Brown University School of Engineering

Engineering Seminar: Biomedical Engineering

Thursday, March 5, 2020

11:00am - 12:00pm

School of Engineering

Barus and Holley, 190

Stefanie Sydlik, Assistant Professor of Chemistry and Biomedical Engineering, Carnegie Mellon University, will present a talk: “Polymers and Functional Graphenic Materials as Stem Cell Instructive Scaffolds for Bone Regeneration.”

Abstract: The Sydlik group at Carnegie Mellon uses chemical signals and intelligently designed materials to instruct bone regeneration. To do this, we use polymers and functional graphenic materials (FGMs) to create new biomaterials that offer tunable mechanical properties, degradability, and surface chemistry, which together can be used to control bioactivity. FGMs, are degradable in in vivo, but the application of FGMs as biomaterials have been limited due to insufficient control of the chemical interface and limited processing methods. To address this, the Sydlik group has developed new methods to covalently bind polymers and other biomimetic moieties to the surface of FGMs using classic organic reactions. Using these novel organic transformations, we can impart surface functionalization. This produces FGMs with tunable surface chemistry, allowing installation of cell instructive moieties, and improved mechanical properties arising from graphene reduction. We have developed FGMs that inherently induce osteogenesis in vitro and in vivo. Specifically, our modified Arbuzov reaction couples polyphosphate on the GO backbone with control over a variety of bioinstructive counter ions (Ca2+, K+, Li+, Mg2+, or Na+). Ca2+, Li+, Mg2+, and PO4-. These ions are known to be inducerons, or small ions that encourage the osteogeneic differentiation of stem cells. Further, we have shown that calcium phosphate graphene (CaPG) induces osteogenesis in vivo in a mouse model. These materials are designed to degrade in water, and to release signals known to drive regenerative healing in their process of degradation. We have also developed a new class of peptide-graphene covalent conjugate and are working to show that FGMs can serve as intrinsically inductive, autodegradable scaffolds for bone regeneration in vivo.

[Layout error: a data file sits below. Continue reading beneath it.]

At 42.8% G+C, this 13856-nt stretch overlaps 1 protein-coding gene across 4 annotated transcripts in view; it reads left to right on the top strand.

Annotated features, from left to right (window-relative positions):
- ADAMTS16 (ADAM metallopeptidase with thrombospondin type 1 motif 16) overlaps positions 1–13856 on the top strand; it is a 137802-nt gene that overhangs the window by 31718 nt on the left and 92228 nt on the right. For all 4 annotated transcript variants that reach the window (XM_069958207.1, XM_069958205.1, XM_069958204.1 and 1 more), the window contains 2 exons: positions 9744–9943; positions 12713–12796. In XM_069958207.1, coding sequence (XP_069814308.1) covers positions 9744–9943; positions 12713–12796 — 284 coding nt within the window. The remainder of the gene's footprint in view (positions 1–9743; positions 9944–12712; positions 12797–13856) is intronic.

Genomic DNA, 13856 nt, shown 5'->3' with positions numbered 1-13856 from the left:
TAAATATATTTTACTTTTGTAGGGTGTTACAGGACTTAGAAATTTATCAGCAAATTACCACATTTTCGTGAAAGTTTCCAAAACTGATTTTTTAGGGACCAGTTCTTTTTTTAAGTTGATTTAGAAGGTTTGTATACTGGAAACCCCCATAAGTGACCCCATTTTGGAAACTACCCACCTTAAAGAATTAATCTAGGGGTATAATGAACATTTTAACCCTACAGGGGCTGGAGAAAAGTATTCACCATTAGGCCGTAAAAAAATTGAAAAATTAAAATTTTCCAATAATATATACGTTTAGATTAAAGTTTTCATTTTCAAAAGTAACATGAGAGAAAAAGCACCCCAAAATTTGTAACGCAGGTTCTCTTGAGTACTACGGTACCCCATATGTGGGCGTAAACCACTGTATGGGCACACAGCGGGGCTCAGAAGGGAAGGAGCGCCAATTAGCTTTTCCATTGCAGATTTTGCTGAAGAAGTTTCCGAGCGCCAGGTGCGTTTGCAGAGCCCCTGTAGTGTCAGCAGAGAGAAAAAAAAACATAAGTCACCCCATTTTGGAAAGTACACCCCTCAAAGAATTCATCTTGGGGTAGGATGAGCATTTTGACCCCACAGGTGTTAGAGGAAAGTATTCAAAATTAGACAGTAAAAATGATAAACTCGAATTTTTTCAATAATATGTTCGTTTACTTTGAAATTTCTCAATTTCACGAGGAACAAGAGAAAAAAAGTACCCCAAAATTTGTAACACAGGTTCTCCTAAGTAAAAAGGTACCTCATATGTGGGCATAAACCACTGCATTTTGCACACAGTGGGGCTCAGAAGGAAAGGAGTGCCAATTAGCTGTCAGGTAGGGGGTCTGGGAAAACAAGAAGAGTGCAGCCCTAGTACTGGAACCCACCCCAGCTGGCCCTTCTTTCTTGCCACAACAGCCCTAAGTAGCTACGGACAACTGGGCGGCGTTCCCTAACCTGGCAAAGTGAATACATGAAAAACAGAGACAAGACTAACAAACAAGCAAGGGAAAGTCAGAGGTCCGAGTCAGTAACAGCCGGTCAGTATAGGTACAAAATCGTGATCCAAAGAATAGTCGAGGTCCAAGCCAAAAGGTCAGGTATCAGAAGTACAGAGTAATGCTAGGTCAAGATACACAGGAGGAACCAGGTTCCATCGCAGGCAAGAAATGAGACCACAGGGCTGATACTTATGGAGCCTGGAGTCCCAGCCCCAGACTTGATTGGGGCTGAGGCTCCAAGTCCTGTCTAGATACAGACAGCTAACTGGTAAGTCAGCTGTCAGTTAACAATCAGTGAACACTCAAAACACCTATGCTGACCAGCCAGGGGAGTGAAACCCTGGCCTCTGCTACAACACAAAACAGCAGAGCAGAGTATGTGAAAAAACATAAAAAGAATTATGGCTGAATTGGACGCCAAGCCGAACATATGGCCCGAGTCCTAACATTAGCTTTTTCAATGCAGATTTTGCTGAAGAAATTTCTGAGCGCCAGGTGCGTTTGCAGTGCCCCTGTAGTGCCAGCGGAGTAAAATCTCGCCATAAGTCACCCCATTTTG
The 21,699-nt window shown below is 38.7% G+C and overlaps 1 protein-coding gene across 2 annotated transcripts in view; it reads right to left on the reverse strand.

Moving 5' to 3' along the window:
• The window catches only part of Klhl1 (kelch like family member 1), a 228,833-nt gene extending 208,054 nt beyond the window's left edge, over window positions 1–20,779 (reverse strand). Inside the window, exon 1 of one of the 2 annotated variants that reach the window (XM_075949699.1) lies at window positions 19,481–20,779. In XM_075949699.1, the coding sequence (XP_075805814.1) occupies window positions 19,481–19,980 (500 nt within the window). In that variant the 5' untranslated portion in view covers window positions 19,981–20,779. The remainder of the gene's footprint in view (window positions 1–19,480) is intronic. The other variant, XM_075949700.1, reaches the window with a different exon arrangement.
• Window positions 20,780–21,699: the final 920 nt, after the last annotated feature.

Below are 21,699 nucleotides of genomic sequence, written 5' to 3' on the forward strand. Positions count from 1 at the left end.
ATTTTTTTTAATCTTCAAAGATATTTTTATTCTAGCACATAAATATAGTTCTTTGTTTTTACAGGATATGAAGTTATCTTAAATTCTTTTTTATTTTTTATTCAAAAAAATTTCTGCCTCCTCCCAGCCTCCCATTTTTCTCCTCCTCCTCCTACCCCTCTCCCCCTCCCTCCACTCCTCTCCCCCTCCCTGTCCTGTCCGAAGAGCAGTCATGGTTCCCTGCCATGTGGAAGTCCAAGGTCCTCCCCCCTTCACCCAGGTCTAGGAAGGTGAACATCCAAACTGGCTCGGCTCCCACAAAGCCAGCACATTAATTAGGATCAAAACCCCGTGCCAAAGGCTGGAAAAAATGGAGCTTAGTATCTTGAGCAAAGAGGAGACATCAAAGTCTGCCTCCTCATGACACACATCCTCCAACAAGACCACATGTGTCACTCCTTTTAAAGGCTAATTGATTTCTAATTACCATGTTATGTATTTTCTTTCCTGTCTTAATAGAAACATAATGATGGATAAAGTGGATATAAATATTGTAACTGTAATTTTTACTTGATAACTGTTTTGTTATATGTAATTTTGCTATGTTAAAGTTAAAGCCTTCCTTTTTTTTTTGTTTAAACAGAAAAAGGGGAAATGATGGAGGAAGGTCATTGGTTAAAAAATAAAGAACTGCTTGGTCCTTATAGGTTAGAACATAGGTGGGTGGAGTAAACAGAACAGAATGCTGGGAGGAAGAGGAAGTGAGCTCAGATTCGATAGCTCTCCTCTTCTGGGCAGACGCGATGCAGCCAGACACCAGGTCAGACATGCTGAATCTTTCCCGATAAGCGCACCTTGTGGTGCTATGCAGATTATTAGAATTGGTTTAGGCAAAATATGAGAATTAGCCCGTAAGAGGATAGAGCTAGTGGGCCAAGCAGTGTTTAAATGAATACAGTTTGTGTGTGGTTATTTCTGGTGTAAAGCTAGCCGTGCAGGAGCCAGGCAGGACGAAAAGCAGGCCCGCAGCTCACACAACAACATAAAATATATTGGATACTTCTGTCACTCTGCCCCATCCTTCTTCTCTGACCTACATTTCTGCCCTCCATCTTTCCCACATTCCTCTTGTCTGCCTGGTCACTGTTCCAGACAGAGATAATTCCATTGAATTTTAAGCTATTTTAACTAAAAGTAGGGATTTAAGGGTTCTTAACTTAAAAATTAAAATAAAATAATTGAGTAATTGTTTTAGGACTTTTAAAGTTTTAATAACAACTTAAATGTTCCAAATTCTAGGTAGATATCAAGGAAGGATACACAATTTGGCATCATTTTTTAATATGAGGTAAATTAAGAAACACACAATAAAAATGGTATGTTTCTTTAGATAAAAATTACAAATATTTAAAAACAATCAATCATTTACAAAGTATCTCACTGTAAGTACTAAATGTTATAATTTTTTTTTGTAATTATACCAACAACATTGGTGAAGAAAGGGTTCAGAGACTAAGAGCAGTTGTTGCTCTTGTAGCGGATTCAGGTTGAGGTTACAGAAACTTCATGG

Bio: Prof. Sydlik received her Ph.D. in organic chemistry from the Massachusetts Institute of Technology under the direction of Professor Timothy Swager studying novel nanocarbon and polymeric materials. She continued her training at MIT as a postdoctoral fellow with Professor Robert Langer, developing a novel biomimetic block copolymer for cartilage repair and establishing the biocompatibility of graphene oxide. Through her training, she received fellowships from the Beckman Foundation, NSF, and NIH. She joined the faculty at Carnegie Mellon University
in August of 2015.